What Is a Gas?

DeYoung, Robert Joliet Twp. H. S. - West
401 North Larkin Ave.
Joliet, IL 60435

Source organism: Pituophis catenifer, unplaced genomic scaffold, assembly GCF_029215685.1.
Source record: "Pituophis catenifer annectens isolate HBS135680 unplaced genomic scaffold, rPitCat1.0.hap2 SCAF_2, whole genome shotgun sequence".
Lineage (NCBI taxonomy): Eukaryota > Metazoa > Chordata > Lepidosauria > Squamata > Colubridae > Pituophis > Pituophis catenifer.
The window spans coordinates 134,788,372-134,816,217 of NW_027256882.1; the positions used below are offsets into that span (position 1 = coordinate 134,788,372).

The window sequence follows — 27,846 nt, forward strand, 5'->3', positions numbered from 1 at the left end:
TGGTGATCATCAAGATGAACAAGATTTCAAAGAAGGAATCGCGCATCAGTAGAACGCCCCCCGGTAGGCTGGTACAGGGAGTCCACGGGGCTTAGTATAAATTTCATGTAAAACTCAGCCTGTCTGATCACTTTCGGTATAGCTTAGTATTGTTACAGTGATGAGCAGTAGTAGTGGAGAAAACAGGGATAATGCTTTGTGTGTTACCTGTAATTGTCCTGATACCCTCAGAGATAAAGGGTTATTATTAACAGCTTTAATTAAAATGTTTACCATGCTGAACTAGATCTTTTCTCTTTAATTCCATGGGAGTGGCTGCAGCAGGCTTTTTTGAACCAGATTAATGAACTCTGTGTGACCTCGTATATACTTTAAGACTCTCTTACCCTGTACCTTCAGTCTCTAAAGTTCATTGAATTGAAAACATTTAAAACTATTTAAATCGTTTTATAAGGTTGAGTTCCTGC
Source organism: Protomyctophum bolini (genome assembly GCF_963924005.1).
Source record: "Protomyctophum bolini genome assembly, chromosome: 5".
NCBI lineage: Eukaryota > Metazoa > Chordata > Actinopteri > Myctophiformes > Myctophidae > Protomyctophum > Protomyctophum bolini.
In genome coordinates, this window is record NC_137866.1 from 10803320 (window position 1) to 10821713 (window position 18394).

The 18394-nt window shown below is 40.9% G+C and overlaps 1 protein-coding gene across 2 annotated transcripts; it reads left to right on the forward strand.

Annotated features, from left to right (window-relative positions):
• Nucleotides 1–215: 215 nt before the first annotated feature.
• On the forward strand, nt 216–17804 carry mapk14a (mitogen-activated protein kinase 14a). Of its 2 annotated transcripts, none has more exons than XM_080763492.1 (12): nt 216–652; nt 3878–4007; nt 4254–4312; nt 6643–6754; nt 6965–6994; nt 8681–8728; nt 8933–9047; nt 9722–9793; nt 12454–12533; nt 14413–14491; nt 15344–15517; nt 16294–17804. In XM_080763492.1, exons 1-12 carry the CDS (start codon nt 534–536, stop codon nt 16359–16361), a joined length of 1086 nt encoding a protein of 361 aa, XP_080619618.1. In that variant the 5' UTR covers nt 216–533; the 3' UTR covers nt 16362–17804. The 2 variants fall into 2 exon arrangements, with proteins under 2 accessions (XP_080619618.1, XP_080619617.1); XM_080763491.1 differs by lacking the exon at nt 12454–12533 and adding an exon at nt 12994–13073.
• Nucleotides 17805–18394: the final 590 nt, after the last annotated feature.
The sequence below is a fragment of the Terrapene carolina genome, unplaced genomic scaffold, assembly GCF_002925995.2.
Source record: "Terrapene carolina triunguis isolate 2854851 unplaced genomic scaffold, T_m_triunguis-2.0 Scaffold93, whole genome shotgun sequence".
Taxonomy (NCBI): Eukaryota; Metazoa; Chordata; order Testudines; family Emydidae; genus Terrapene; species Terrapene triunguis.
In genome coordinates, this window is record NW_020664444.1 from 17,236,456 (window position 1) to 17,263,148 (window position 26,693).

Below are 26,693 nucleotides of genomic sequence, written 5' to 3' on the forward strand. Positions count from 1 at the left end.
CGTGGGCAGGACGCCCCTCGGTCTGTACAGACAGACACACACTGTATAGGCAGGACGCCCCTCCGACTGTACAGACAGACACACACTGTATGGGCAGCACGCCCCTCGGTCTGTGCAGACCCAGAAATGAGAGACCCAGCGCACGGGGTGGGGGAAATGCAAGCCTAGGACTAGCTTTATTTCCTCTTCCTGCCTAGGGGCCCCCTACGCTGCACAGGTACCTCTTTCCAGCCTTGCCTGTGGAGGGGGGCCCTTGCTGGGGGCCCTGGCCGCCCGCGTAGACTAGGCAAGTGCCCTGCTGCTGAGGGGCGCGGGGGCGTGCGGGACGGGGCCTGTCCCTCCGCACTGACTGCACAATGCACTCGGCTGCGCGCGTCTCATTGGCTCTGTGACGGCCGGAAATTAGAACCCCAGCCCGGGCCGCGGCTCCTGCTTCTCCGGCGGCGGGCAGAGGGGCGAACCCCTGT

Objectives Students will: 1) answer the question: What is a gas? 2) develop an understanding about how gases behave at the molecular level. 3) develop a mental and physical model of gas behavior at the molecular level. Equipment and Materials Various sizes and shapes of balloons Dry ice Gas less dense than air Gas denser than air 1 florence flask Poster paper Rope (4 meters/group) Marble sets (4 marbles/student plus 1 shooter/group) String (50 cm length/group) Metric Rulers Scissors Markers Molecular motion demonstrator with accessory kit (Purchased from scientific supply companies) Recommended Strategies Demonstration. Fill several balloons with a gas less dense than air. Fill one balloon with a gas denser than air. Place dry ice in a florence flask and cap the top of the flask with a balloon end. Observe and discuss demonstration. End the discussion by limiting the lesson to developing a scientific model of gas behavior at the molecular level. Review the concept of a scientific model. Review the concept of kinetic theory and the assumptions of kinetic theory. (The marbles will be used in this activity to represent gas particles.) Divide the class into groups of four students. Each group should receive the following: poster paper one group set of marbles (4 marbles/student plus 1 shooter/group) string one marker rules for marble activity (See below.) with observation section After the students have used the marbles to develop the model of a gas, write all of their observations on the chalk board. (Observations may include the following: straight line movement, some marbles move faster than others, collisions, marbles have mass, velocity, kinetic energy transferred.) Discuss how this model of a gas may be improved. (When using the marbles only the shooter and marbles that were hit moved. To improve this model all of the marbles should be in constant motion.) Use the molecular motion demonstrator on the overhead projector to show all marbles in constant motion. Add observations from the overhead projector to the previous observations. (Observations may include the following: random movement, collisions appear elastic, particles occupy shape and volume of container, particles in constant motion, particles far apart, no apparent attraction between particles.) Homework: Use the model of a gas developed in this activity to explain what changes, if any, will occur at the molecular level when 1) the temperature of a gas is a) increased; b) decreased. 2) the pressure of a gas is a) increased; b) decreased. ________________________________________________________________ Rules for marble activity 1. Place poster paper on the floor. 2. Use string and a marker to draw a circle with radius approximately 50 cm on the paper. 3. Place 4 meters of rope around the circle at some distance from the circumference to prevent marbles from rolling around the room. The rope may be repositioned to facilitate shooting. 4. Each student selects 4 marbles from the group set and places them anywhere within the circumference of the circle. 5. For the first round each student will get one turn in succession. 6. At each student's turn the shooter is positioned outside the circumference of the circle. The shooter will be used to try to knock marbles out of the circle. 7. Marbles knocked out of the circle are collected by the student who is shooting. 8. Starting with the second round students who knock marbles out of the circle may continue for another turn. 9. After each student's turn that student will give one observation which is to be recorded by all students in their group observation section. 10. If no marbles are knocked out of the circle the turn passes to the next student. 11. When no marbles remain in the circle the student with the most marbles wins. ------------------------------------------- Group Observations:
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